Like “Mollie,” a sharp, young man of around 17-18 years, Narain, put to work as a labourer at Vreed-en-Hoop, understood early he had to adapt to survive. He quickly learned enough basic English to be able to testify before a Court of Inquiry a year later that “Coolies ran away” because of the ill treatment. “Those that were found they tied their Hands, and beat them with a Rope. They tied their Hands behind their Backs. They beat them before the Coolies Houses. Ten different Times they lick (beat) them.”

Narain said, “They have licked them in the Field. Mr. Jacobs licked them. Mr. Jacobs held the Rope in his own Hands. No other White Man was there. Manager (Robert Sanderson) was not present when Mr. Jacobs licked the Coolies. I heard them complain to the Manager. I have heard Borrida complain, and Anosseing, and Gorase, and Catoe, and Hiderah. They said to Manager that ‘Mr. Jacobs lick awe (us); Demerara not good; Chigar there, Sore there, and Coolie go dead’ Manager told them that if they not work, and run away, they must get Lick.”

He added, “Mr. Jacobs licked the Coolies with a Rope as thick as my Forefinger; there were Six Ropes. Mr. Jacobs licked all the Coolies on the Estate. When licked they put the Breast to the Post with their Hands stretched out. Some tie the Hands before; some behind. The Coolies run away because they are licked…I work in the Field, but did live with the Manager. The Coolies spoke the Coolie Language to the Manager when they

complained to him. Mr. Jacobs was not there when the Manager told the Coolies that if they run away they must get Licks. He told them so in English.”

That May, Governor Light appointed a team featuring the “Hindoostani-speaking” Berbice Sheriff, the Magistrate, Charles Whinfield to examine the conditions of indentured immigrants ferried into B.G from India, Malta, Germany and Portugal. During their visit to Vreed-en-Hoop, the officials heard from the “Coolies” who “express themselves much dissatisfied with Mr. Jacobs,” for having “beaten them very often severely.” One of their Sirdars or Leaders, Munbodhe Singh submitted a written “Memorandum of (31) Men” naming himself, the “Coolie” driver Kyrant/Kiran Ally, the Bouree Five recaptured escapees and a man called Lorkun/Lookun who were forced to each pay off Jacobs in silver dollars “in lieu of a Beating.”

The sums totalling over $30 and ranging from half dollar to as much as $2.50 were significant given that for most, the demanded bribes were equivalent to at least an entire month’s wages, since the Indians were only paid from 4-7 seven rupees, or an average five rupees monthly, officially valued at two rupees to $1. But in reality they received far fewer dollars given the British Emancipator’s “scandalous” disclosure the men were offered by B.G’s merchants mere pennies or just “Two Bits a piece for them.”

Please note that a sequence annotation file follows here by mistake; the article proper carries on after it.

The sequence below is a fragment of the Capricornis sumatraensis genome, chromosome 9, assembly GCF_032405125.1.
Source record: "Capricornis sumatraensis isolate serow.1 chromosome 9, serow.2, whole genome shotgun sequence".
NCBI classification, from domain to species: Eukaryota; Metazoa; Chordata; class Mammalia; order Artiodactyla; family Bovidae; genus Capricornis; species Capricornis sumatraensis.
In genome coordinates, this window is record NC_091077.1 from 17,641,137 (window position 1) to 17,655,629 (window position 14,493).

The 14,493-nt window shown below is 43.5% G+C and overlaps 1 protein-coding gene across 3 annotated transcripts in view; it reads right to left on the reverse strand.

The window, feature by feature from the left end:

Singh further complained Jacobs took his $1, being the “amount paid to him for a Dhootie, which he sold to the sick “Buxoo, who is now dead” while Ally claimed his $1 handed over by Buxoo for a blanket was confiscated. Tormented by the common parasitic fly and its’ burrowing maggots or “chigoes,” the “Mussulman” Buxoo/Buxsoo, 50, expired in early August 1838 from complications of liver disease.

In their report, the investigators wrote, “Lookun complains that on landing from the Ship, Mr. Jacobs seduced his Woman, by Name Mollie. On inquiring of the Woman as to whether she would go back to her Husband, who was willing to take her, she said, ‘1 am not married to him; when I lived with him he beat me; I will not go back to him. If Mr. Jacobs does not come back I shall die.’ ”   “The Coolies to a Man declare, that if Mr. Jacobs is permitted to return to the Estate they will no longer do any Work. They say, ‘Jacobs is a bad Man; a very bad Man.’ ” Advised to fire Jacobs, Vreed-en-Hoop’s lone interpreter slapped with multiple fines and jail sentences, and ordered to refund the stolen monies, Gladstone’s Attorney, James Stuart bluntly refused. In 1843, Jacobs surfaced as an Interpreter and “Sirdar” in “healthy” condition on the “Louisa Baillie,” the chartered vessel taking 121 returnees, their hard-won savings and their precious wives and children back to India.  Mollie or “Moonah” was not listed.

ID finds an intriguing reference to an unnamed Indian couple who stayed on in B.G rather than return to India. “The woman had been wife or mistress of one of the chief or influential Coolies, had played him false, and abandoned him for the man in question. They feared the vengeance of the first husband and his friends, and would willingly avoid going back in the same ship with them; the others had lost caste, or were afraid of their comrades.”